P028: THE ANESTHESIOLOGIST ROLE AND CONSIDERATIONS FOR RECURRENT SUBCLAVIAN PSEUDOANEURYSM FOR LEFT CAROTID-SUBCLAVIAN BYPASS ERODING INTO THE LEFT MAIN BRONCHUS
Aaron Hacker, DO1; Elham Shams, MHS2; Keyan Shasti1; Edward Parker, DO1; 1Westside Hospital; 2Novasoutheastern University college of Osteopathic Medicine
We present the case of a 75-year-old female with a complex medical history of chronic obstructive pulmonary disease (COPD), chronic hypoxic respiratory failure, left lobe empyema status post video-assisted thoracic surgery (VATS) and decortication, who presented for thoracic endovascular repair (TEVAR) of a left subclavian artery aneurysm and left carotid subclavian bypass. The patient denied history of smoking but had been utilizing home oxygen therapy prior to weaning herself off approximately 1-2 months prior to presentation.
Preoperative assessment revealed severe hypoxemia with a partial pressure of oxygen (PaO2) of 73.70 mmHg on BiPap with FiO2 50%. Echocardiography demonstrated preserved left ventricular function and no significant valvular disease, as only mild MR and TR were noted.
The patient was scheduled for TEVAR and left carotid subclavian bypass under general anesthesia with invasive monitoring. Preoperatively, the patient received nebulized bronchodilators, intravenous methylprednisolone, and antibiotic prophylaxis. General anesthesia was induced with intravenous propofol and fentanyl and maintained with sevoflurane. Remifentanil was considered and available on an as needed basis. The patient was intubated with a left-sided double-lumen endotracheal tube for selective lung ventilation.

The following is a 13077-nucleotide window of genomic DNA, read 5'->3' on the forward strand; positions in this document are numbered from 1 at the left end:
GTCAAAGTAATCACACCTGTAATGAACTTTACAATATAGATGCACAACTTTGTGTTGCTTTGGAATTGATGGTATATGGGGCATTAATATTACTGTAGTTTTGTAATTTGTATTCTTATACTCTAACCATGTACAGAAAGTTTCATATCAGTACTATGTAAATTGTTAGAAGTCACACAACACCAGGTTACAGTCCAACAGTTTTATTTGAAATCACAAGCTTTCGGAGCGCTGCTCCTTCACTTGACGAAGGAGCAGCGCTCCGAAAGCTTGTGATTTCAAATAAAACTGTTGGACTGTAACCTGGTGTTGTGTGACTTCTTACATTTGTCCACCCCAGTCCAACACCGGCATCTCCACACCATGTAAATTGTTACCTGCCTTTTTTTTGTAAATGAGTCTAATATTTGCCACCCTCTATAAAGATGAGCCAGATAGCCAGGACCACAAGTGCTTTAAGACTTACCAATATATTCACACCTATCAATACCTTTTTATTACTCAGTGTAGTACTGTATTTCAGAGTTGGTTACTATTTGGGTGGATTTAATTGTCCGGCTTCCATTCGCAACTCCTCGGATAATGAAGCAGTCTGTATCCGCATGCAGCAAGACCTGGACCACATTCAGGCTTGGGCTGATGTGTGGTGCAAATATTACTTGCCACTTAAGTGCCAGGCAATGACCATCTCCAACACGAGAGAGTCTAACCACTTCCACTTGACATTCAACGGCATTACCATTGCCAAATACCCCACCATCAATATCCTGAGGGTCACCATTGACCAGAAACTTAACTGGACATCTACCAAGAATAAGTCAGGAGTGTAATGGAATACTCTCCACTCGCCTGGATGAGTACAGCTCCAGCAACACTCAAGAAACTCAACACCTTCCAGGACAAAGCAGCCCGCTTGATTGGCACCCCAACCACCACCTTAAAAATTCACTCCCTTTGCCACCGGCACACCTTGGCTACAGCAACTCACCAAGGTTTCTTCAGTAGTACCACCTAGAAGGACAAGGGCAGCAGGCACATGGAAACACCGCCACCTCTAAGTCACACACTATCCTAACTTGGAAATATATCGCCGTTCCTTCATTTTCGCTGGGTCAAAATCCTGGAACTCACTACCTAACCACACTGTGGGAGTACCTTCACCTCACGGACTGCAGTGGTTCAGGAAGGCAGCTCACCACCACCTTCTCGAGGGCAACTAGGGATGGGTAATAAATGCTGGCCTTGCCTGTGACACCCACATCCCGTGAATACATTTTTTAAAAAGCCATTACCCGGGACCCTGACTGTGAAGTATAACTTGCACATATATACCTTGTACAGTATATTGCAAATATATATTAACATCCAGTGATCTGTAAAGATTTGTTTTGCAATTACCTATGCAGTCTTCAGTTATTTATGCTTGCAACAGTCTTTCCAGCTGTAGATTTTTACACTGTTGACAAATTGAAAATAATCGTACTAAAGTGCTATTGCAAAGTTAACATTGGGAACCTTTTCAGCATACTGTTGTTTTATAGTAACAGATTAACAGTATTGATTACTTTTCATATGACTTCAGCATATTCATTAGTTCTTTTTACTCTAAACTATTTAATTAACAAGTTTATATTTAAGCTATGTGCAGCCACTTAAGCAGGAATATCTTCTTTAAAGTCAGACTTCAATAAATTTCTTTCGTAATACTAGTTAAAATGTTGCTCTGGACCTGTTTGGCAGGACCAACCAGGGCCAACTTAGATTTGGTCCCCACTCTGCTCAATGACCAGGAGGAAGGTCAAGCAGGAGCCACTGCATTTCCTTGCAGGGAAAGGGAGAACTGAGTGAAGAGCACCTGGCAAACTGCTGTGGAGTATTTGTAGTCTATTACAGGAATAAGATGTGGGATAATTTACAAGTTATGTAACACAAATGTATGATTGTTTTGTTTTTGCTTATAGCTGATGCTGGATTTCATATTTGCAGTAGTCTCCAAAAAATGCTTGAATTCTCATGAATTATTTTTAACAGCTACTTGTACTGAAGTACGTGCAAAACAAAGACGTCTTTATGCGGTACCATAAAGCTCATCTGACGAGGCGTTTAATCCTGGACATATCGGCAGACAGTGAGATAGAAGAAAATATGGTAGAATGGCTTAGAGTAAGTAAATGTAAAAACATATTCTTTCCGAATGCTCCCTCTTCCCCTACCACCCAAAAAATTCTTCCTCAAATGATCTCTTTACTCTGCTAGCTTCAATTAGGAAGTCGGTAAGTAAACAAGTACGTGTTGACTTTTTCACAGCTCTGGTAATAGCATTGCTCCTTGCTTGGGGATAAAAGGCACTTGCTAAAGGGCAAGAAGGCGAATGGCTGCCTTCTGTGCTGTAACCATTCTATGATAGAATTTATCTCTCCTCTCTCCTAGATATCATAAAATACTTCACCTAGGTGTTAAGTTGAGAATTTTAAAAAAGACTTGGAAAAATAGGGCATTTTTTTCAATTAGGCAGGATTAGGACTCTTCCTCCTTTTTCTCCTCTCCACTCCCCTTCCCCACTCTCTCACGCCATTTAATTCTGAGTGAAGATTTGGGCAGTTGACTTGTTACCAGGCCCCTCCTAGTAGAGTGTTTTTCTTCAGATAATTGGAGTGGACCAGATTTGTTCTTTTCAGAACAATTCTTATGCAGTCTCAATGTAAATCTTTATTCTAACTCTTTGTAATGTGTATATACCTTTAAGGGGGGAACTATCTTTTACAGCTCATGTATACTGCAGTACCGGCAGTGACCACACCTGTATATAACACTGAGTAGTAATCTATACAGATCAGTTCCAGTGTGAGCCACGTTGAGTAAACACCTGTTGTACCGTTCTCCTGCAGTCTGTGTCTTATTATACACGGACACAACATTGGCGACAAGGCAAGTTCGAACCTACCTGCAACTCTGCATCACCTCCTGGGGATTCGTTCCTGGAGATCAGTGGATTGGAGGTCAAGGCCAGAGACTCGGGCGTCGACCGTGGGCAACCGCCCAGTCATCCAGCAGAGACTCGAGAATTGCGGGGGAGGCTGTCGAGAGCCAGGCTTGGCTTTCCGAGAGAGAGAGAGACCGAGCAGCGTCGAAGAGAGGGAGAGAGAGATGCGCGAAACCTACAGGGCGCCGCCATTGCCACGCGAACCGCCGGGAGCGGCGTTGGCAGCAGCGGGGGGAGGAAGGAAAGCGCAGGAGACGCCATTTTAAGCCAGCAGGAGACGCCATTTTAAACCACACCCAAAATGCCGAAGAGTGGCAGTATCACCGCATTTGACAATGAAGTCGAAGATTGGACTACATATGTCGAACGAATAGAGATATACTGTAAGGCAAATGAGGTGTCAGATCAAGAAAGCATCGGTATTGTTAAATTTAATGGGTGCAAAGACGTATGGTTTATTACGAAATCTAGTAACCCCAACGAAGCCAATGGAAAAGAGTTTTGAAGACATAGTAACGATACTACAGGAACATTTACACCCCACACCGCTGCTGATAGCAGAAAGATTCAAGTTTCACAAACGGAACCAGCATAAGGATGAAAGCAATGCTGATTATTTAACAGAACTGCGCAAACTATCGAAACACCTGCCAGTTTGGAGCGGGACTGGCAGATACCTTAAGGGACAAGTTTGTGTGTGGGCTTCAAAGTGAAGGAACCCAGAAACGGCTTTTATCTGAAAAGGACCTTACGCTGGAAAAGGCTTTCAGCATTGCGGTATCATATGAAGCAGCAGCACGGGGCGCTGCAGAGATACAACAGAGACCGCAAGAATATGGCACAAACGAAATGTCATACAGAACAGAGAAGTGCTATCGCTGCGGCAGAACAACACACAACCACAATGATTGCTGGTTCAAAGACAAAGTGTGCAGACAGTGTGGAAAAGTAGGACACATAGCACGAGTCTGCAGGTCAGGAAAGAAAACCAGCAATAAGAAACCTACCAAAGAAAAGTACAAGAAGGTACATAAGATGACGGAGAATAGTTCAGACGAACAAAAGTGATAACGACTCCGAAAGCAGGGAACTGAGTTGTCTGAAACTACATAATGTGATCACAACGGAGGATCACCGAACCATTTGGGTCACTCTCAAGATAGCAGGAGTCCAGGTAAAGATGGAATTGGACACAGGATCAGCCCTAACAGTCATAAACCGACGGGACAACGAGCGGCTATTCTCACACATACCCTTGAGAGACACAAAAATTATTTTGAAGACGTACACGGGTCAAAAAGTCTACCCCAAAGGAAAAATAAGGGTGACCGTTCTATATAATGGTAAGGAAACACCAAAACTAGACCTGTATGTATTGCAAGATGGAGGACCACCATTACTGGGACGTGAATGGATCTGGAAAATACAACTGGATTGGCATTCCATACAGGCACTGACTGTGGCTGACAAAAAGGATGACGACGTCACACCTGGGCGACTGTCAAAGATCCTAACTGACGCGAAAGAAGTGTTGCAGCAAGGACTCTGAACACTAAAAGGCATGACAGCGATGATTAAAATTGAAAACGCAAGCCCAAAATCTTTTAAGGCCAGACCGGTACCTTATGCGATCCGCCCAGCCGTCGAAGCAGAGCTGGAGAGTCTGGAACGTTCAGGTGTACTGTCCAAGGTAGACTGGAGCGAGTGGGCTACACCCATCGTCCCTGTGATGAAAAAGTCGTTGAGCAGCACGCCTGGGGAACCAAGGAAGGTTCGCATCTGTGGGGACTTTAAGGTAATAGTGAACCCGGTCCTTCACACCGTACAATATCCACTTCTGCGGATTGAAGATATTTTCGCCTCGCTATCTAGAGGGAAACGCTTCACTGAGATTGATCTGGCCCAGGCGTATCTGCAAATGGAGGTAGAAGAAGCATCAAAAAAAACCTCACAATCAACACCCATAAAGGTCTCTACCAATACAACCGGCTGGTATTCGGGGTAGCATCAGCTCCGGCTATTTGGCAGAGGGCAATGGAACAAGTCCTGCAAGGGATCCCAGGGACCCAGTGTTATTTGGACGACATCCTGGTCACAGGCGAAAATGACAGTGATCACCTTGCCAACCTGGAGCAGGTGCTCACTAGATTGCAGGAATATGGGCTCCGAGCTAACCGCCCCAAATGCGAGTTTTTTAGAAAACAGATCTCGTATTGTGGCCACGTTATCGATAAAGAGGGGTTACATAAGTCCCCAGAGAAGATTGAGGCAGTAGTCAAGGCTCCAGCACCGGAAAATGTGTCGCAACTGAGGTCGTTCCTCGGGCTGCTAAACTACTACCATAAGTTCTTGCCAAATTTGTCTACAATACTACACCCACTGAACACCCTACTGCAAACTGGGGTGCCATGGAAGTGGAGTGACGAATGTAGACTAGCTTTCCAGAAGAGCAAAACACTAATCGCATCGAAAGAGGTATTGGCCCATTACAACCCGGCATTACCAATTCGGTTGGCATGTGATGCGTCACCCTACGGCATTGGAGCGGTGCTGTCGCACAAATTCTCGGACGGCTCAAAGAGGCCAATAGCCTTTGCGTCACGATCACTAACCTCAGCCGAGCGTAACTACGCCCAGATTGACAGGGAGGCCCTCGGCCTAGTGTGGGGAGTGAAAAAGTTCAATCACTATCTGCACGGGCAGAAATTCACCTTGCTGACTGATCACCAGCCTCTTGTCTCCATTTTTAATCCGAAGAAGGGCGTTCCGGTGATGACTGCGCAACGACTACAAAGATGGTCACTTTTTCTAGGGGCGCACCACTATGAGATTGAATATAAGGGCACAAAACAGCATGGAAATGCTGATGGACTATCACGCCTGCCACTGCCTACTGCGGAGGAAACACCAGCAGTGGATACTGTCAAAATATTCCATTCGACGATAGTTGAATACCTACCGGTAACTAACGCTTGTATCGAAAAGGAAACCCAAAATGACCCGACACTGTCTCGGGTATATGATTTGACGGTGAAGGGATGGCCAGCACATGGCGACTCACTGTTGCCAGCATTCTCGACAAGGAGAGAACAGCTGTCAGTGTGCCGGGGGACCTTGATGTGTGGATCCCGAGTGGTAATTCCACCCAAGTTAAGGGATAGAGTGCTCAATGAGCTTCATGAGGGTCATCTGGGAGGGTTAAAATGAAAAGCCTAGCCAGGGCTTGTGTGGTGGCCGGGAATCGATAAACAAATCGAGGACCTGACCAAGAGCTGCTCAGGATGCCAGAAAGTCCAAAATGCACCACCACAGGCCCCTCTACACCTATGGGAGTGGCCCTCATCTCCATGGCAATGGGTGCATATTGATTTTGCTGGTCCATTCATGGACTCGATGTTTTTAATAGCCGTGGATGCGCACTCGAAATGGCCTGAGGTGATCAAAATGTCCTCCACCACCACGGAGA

Intraoperative monitoring included invasive arterial blood pressure, central venous pressure,. The procedure was complicated by patient comorbidities and the potential for significant hemodynamic shifts. There were no significant intraoperative bleeding or hemodynamic changes.
Postoperatively, the patient was extubated to BiPap in the operating room and transferred to the intensive care unit (ICU) for monitoring. The patient required postoperative mechanical ventilation for 24 hours due to poor cough efforts, hypoxemia and low Sp02 in 83-86%. The patient was discharged from the ICU on postoperative day 4 and from the hospital on postoperative day 10 without any major complications.
In conclusion, this case report highlights the challenges of managing a complex patient with significant respiratory compromise undergoing TEVAR and left carotid subclavian bypass. The perioperative management of this patient required a multidisciplinary approach involving the anesthesia team, thoracic surgeons, and critical care specialists. Careful attention to preoperative optimization, intraoperative monitoring, and postoperative management can lead to successful outcomes in high-risk patients undergoing complex procedures.